ABC renews sophomore sitcoms and some dramas
"Modern Family," "The Middle," and "Cougar Town" are all coming back to ABC next season. Likewise "Castle," "Grey's Anatomy" and, yes, even "Private Practice," the network announced Monday at Winter TV Press Tour 2011.
But fans of "Desperate Housewives" and "Brothers & Sisters" - start holding your breath.
"Desperate is "doing a great job," ABC Entertainment chief Paul Lee said, and if that's not a case of damning with faint praise we don't know what is. Even worse, he said, "we have not made a decision yet" whether to pick up "Brothers & Sisters," adding, "we'll see as we go forward."
Lee also had nice but noncommittal things to say about his network's new - but not developed by him - cop drama "Detroit 1-8-7," especially its star Michael Imperioli. Among the things Lee said: the cop drama has become very popular in Detroit. Terrific.
Lee -- the former ABC Family chief who was named programming chief at ABC last summer when the guy with the gig left suddenly under a cloud -- waxed charmingly, if not terribly newsworthily, about his vision of ABC as the network of "smart with heart." ABC, he said, is the place of shows that are "culturally defining, smart, big-tent," and "aspirational" - and yet, with room for "Wipeout" and a new spinoff, "Winter Wipeout."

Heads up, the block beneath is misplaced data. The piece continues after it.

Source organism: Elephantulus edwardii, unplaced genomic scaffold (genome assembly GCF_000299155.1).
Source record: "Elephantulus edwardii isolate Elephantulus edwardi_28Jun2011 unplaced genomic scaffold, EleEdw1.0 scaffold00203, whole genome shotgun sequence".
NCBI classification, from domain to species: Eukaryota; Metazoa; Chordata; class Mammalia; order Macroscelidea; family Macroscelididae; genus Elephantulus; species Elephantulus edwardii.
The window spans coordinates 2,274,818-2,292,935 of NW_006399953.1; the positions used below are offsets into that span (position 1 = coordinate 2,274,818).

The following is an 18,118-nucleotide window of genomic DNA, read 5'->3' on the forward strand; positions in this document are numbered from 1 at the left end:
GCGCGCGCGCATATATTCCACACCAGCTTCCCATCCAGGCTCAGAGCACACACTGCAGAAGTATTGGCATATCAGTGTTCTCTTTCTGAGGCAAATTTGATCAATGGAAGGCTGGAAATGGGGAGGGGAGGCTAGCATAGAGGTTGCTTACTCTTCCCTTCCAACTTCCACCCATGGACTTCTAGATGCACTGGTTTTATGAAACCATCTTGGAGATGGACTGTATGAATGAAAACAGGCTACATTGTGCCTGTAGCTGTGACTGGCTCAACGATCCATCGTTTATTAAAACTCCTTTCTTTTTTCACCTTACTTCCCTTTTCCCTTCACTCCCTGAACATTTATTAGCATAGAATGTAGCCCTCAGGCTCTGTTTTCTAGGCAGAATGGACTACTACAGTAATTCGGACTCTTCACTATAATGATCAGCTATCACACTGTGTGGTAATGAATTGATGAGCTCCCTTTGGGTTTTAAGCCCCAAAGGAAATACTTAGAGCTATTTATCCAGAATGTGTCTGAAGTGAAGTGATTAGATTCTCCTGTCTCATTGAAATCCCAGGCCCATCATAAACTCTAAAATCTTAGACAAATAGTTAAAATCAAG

But, Lee declined to discuss what new shows he's developing for next season, which the TV critics, bloggers, tweeters and columnists in the room took meekly. These journalists attending the press tour have not been the same since Oprah delivered her 49 minute I Am God's Vessel speech a few days ago. And their condition only got worse earlier Monday when ABC News president Ben Sherwood began to do a soft-shoe during his news conference. And, right before Lee spoke, ABC had craftily stuffed the members of the press full of hot cocoa and marshmallows and had them spend time with Ballsy - star of the Big Balls segment on "Wipeout" -- the ABC reality show that serves as proof positive that man is not Nature's last word.
Which explains, we think, why Lee got absolutely no questions from The Reporters Who Cover Television in re how he planned to dig ABC out of its fourth-place finish this season among the 18-49 year olds who are the currency of ABC's sales department.
Instead, they listened, stupefied, to Lee prattle on merrily about how a broadcast network is like a giant dinner party and his job is to come up with the guest list, aka the show runners, and start the sparkling conversation that will ensue. Now, nobody thinks more of Lee as a program developer than we do, but this was verging on the purely horseradish. .
Lee did, in fairness, speak briefly about a new series ABC has ordered from Shonda Rhimes of "Grey's" and "Private Practice" fame. She's also the person to thank for ABC's new "Off the Map" aka "Doctors in Bikinis," aka "Ten Hours of My Life I Will Never Get Back."
And Rhimes, who followed Lee with a news conference about "Map," told the press her new pilot is set in Washington and is about a "professional fixer" and is loosely based on crisis management consultant Judy Smith, whose credits include guiding Monica Lewinsky during her Interesting Period.
Lisa de Moraes
| January 10, 2011; 6:09 PM ET
Categories: Winter TV Press Tour 2011
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